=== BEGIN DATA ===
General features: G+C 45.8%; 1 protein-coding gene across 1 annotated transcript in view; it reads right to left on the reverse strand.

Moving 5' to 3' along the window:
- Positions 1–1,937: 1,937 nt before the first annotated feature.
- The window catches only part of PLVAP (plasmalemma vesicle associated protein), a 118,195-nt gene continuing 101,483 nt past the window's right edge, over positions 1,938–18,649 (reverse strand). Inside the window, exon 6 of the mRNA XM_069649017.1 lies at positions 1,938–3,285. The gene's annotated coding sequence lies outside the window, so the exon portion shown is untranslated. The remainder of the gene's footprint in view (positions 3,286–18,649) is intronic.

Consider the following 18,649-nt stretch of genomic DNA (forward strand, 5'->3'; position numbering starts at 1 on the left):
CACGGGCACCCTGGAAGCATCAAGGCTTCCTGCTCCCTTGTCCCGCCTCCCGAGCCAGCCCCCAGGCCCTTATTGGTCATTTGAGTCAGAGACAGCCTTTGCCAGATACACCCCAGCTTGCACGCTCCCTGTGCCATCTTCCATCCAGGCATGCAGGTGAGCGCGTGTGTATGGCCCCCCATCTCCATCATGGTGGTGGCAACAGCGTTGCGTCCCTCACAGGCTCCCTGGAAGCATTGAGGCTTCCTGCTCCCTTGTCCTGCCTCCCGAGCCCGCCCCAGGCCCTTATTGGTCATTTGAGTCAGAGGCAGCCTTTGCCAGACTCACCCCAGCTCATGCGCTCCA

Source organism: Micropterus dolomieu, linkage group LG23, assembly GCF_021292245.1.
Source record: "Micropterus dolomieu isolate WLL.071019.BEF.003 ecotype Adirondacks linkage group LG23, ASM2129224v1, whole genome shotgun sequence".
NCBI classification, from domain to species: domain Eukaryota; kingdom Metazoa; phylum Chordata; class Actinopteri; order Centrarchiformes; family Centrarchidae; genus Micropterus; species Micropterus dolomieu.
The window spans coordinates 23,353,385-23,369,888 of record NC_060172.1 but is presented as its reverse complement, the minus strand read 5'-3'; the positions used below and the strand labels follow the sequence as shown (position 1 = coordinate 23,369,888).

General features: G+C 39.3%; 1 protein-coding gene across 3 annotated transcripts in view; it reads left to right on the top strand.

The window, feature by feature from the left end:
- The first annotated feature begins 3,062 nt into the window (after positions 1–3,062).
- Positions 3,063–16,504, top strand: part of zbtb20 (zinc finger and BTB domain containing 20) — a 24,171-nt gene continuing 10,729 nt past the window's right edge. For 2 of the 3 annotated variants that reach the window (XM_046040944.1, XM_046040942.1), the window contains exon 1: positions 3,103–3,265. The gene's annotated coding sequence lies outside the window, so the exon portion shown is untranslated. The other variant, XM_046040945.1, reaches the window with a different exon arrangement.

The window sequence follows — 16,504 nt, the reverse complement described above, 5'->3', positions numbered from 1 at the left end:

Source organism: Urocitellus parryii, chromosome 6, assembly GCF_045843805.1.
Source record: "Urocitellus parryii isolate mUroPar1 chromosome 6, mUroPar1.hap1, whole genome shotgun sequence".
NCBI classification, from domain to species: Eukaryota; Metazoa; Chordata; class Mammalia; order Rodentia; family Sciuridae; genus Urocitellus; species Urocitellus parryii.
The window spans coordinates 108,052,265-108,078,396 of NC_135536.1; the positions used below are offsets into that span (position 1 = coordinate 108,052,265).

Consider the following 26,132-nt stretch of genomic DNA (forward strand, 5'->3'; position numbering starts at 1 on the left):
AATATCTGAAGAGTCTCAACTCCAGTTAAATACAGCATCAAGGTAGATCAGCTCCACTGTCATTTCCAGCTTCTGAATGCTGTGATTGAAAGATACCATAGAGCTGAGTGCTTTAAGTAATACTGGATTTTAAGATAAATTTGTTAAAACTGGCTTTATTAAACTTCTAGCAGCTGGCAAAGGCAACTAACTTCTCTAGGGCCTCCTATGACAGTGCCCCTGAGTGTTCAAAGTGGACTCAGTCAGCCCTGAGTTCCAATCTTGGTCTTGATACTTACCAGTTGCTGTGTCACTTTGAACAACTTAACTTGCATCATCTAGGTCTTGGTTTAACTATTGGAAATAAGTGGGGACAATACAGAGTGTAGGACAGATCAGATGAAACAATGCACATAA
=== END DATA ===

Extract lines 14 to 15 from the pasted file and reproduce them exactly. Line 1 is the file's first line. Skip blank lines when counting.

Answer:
- Positions 3,063–16,504, top strand: part of zbtb20 (zinc finger and BTB domain containing 20) — a 24,171-nt gene continuing 10,729 nt past the window's right edge. For 2 of the 3 annotated variants that reach the window (XM_046040944.1, XM_046040942.1), the window contains exon 1: positions 3,103–3,265. The gene's annotated coding sequence lies outside the window, so the exon portion shown is untranslated. The other variant, XM_046040945.1, reaches the window with a different exon arrangement.

The window sequence follows — 16,504 nt, the reverse complement described above, 5'->3', positions numbered from 1 at the left end: